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Readers who have followed our blog accounts of the Baptist History Celebration in Charleston this week will know that both Bruce Gourley and I have noted that the meeting has incorporated a diversity of Baptists, but with a distinct Calvinist flavor.

While former Baylor University professor Bill Brackney emphasized that Calvinism is not a monolithic Baptist belief and Wake Forest University divinity school dean Bill Leonard pointed to ways in which Calvinism has adapted to culture and technology, the majority of speakers appeared to assume that Calvinism is normative theology for Baptists.

I was particularly surprised that one speaker didn’t even rank the Calvinist/Arminian (or Particular/General) debate among the top five controversies experienced by Baptists.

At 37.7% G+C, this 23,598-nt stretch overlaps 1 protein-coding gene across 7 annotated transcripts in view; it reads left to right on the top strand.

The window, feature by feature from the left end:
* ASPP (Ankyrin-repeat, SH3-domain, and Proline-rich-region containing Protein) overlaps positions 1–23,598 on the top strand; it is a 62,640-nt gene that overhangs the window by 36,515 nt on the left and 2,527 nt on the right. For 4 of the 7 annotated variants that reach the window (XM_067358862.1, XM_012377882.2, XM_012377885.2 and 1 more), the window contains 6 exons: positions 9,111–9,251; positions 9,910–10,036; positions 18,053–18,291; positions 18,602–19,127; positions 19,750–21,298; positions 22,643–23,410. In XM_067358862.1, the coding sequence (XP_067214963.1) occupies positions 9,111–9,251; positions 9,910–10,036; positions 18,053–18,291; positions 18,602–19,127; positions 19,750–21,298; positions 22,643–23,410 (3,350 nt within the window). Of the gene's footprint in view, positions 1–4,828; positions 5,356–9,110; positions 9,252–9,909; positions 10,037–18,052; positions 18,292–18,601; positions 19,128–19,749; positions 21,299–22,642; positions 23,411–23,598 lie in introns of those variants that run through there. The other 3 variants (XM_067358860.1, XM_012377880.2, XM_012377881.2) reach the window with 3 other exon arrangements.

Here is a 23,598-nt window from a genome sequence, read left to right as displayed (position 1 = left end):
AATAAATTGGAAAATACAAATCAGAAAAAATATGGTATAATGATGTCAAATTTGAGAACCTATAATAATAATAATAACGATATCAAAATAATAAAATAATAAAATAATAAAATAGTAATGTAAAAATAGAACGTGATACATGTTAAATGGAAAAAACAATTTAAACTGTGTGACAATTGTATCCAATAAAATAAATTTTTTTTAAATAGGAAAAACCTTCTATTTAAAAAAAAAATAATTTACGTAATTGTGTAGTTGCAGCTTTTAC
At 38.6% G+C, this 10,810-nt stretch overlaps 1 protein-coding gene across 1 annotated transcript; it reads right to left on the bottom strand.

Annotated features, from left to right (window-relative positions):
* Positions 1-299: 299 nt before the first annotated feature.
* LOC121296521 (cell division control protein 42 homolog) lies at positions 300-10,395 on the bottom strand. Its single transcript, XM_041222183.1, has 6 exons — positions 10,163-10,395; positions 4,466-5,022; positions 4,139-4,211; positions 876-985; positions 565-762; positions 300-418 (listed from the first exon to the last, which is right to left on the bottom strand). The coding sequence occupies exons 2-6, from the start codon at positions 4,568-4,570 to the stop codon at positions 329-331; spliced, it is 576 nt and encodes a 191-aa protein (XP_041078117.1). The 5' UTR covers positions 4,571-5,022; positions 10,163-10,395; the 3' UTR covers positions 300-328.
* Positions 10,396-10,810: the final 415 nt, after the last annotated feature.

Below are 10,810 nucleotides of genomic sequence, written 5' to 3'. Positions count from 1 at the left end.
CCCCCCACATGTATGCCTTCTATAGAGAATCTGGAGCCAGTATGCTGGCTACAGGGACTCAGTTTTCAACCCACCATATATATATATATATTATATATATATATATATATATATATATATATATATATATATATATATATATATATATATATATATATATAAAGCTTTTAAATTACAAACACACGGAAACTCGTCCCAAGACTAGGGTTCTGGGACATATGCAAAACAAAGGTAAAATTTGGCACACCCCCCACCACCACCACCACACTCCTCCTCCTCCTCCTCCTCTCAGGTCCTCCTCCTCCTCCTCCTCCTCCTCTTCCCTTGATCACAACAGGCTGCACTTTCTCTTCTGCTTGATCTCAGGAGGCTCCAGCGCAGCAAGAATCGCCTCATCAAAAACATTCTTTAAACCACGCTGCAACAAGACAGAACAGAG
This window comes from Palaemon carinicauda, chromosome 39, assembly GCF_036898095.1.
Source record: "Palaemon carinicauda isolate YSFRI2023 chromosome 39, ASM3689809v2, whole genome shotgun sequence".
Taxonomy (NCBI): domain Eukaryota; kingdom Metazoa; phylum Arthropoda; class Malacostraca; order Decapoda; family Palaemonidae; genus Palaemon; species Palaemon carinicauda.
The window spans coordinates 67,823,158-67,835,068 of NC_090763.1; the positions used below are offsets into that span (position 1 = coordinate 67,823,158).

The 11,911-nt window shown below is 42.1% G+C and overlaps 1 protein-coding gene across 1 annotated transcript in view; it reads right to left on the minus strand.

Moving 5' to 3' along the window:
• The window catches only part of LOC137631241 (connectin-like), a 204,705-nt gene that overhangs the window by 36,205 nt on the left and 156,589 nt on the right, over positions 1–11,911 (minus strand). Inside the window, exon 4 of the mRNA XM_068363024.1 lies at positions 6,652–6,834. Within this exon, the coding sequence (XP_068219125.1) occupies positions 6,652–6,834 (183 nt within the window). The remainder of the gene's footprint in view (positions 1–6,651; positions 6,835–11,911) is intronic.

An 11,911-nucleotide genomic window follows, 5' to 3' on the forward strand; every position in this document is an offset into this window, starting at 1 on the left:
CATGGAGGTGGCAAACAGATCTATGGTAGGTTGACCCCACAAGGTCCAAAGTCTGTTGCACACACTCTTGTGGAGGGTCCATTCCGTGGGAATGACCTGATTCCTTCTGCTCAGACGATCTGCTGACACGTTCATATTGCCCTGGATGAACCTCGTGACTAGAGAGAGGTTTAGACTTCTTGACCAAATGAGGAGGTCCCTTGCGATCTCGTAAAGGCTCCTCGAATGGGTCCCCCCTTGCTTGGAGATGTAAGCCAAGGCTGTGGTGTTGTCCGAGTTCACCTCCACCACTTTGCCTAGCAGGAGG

Jim Renihan, of the Institute of Reformed Baptist Studies at Westminster Seminary in California, led a breakout session on Baptist controversies. He chose five, beginning with a Christological debate among English General Baptists in the 17th century and conflict over hymn-singing among Particular Baptists of the same period, but didn’t mention the bitter antinomian debate among Particular Baptists of the same period.

Renihan discussed the struggle for religious liberty in 18th century America under the rubric of “Baptist theological controversy,” though that conflict is generally seen as between Baptists and the state more so than within Baptist circles. Finally, Renihan pointed to the conflict between northern and southern Baptists in 19th century America and the fundamentalist/modernist debates of the 20th century.

While the last two should probably be in the top three of any list of Baptist controversies, it’s hard to imagine that the long-running Calvinist/Arminian divide could fail to make the same list.

Then again, I suppose the fact that we see could things differently and still speak cordially is one of the clearest signs that we’re truly Baptist.

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